Summary: Affliction is always pure gold in the making for the child of God. This is a truth that is repeated throughout pages of Scripture. Even though it looks like nothing is happening, like nothing will ever change, circumstances are being aligned so that God's plan is working.
Joseph out of the prison
Gen. 41: 1-56
When we last left Joseph, he was serving out a sentence for a crime he didn't commit in a place where the sun never shines - the dungeon for the king's prisoners. Chapter 41:1 tells us that Joseph has marked two entire years doing hard time. Two years earlier, Joseph had told the royal cupbearer who spent some time in jail as well to “remember me when it is well with you” (40:14). Only three days after Joseph made this request, the cupbearer was released and restored to his former position serving Pharaoh directly. But he forgot about his former cell mate, who had been so helpful.
Here was the climactic ending of a long series of malice and injustice. Joseph had already felt the unjust hatred of his brothers, the shock of being torn away from home forever, the humiliation of slavery, and the bite of slander. Now, he faces what looks like a non-ending trip to death in a foreign dungeon.
Each day was nothing more than a monotonous, slow-moving grind, to be repeated tomorrow and the next day and the next day. For Joseph it must have looked like nothing was ever going to change. He must have felt like his whole life was stuck in a permanent holding pattern.
It is here, in the place of continued suffering, that our faith is attacked with doubts, anger, confusion, loneliness, and sorrow. Suffering always changes us, and not necessarily for the better. Joseph was there in prison going nowhere. But he clung to a single truth that kept him going . It is inferred in every word he speaks, every action he undertakes – “there is a design in my distress.”
Affliction is always pure gold in the making for the child of God. This is a truth that is repeated throughout pages of Scripture. Even though it looks like nothing is happening, like nothing will ever change, circumstances are being aligned and in the process of “waiting on the Lord” you are being refined by sufferings.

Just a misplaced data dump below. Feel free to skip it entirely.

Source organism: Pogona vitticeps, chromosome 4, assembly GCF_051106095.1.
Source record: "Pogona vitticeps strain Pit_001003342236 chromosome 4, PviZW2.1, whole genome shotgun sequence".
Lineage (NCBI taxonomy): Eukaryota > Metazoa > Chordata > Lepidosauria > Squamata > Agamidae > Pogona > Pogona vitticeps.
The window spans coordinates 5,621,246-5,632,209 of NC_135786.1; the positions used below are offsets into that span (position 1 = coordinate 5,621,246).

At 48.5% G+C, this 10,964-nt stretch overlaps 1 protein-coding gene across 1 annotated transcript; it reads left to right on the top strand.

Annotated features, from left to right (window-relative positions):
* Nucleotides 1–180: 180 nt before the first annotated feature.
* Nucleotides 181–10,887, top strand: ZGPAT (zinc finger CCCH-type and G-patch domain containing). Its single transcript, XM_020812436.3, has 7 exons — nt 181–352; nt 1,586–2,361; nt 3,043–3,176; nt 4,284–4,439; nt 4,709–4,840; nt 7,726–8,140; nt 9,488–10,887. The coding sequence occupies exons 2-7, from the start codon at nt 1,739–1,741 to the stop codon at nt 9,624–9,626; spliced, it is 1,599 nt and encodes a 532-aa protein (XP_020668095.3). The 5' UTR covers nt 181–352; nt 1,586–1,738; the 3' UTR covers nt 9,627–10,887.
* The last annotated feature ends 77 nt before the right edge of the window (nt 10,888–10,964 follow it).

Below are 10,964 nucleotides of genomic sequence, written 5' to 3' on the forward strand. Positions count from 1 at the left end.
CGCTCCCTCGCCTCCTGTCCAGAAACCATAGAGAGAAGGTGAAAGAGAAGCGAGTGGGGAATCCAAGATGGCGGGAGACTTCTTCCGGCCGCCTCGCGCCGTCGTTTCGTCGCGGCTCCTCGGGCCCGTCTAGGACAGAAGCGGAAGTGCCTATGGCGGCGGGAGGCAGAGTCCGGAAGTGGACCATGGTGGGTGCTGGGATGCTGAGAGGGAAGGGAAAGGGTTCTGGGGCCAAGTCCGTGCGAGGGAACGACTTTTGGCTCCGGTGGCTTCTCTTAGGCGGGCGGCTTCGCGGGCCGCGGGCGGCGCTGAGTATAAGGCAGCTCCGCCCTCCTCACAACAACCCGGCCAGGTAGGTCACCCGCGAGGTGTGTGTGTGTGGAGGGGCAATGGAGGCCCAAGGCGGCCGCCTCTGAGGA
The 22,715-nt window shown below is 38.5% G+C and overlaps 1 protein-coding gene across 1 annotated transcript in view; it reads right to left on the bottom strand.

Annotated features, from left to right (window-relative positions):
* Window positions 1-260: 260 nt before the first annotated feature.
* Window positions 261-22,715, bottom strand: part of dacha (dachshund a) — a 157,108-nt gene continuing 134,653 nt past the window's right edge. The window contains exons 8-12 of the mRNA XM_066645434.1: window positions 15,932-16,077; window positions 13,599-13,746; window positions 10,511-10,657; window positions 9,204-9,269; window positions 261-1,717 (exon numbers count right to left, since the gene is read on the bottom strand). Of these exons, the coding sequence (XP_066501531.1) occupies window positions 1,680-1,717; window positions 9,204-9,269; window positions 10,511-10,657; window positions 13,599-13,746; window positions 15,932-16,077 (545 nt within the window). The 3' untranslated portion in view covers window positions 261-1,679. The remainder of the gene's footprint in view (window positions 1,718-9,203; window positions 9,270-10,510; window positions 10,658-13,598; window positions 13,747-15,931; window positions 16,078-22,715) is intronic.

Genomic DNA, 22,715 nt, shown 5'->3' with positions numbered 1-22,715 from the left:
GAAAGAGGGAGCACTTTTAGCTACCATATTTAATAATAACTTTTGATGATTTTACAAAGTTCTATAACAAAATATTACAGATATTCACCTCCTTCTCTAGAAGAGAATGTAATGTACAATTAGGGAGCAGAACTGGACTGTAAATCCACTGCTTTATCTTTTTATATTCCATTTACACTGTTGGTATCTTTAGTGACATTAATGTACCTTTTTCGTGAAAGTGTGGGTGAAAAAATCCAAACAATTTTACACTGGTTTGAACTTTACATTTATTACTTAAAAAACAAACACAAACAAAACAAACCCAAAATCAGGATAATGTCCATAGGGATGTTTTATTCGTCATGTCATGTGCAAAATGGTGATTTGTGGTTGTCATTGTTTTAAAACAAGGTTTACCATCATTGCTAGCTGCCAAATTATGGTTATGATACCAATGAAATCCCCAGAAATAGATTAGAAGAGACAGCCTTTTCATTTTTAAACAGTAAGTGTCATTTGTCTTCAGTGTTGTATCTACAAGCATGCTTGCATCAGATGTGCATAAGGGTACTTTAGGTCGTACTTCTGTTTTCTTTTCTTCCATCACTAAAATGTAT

Listen to Job's own words: “He knows the way that I take; when He has tried me, I shall come out as gold. My foot has held fast to His steps; I have kept His way and have not turned aside. I have not departed from the commandment of His lips; I have treasured the words of His mouth more than my portion of food.” (Job 23:10-12) Job trusted God when it didn't make sense to trust Him and it put steel in his soul.
And then for two long years after the cupbearer left the prison Joseph was waiting for the release that he never got. But God was not silent. He was working – working in the life of Pharaoh. For there was a little matter Joseph knew nothing about: Pharaoh also had a bad dream!
The opening verses of Gen. 41 tell us that after two whole years, Pharaoh dreamed that he was standing by the Nile, and behold, there came up out of the Nile seven cows attractive and plump, and they fed in the reed grass. And behold, seven other cows, ugly and thin, came up out of the Nile after them, and stood by the other cows on the bank of the Nile. And the ugly, thin cows ate up the seven attractive, plump cows. And Pharaoh awoke.
Verses 5-7 tell us that when Pharaoh fell back asleep, he dreamed the same dream again, only this time it involved ears of grain instead of cows. Verse 8 says that in the morning his spirit was troubled, and he sent and called for all the magicians (the word refers to the wise men of his court) of Egypt and all its wise men. Pharaoh told them his dreams, but there was none who could interpret them to Pharaoh.
Right then, the light clicks on for the royal cupbearer. Verse 9-13 describe the cupbearer's testimony about a Hebrew slave he met while in prison a couple years before who accurately interpreted his dream and that of the former royal baker. Verse 14 reports that this was all Pharaoh needed to hear.
In a very short time Joseph is transported from the stinking hole where he had whiled away many years of his life to the resplendent courts of the ruler of Egypt. Imagine the scene as Joseph hurriedly shaves off his scraggly beard, bathes, and puts on clean clothes for the first time after a long time . Think of that moment as he strides into the place of power.
In v. 15, Pharaoh addresses the prisoner by explaining that he's had a baffling dream and that he heard reports of Joseph's ability to explain it.
Stand there with the broken man - Joseph. Pharaoh has rolled out the red carpet for him. This is the golden moment for our mistreated, maligned friend to strut his stuff. This is when the desire to get out of the prison can make you desperate: "I've got to convince Pharaoh that he needs me here in the palace. I can't go back to that dungeon again!"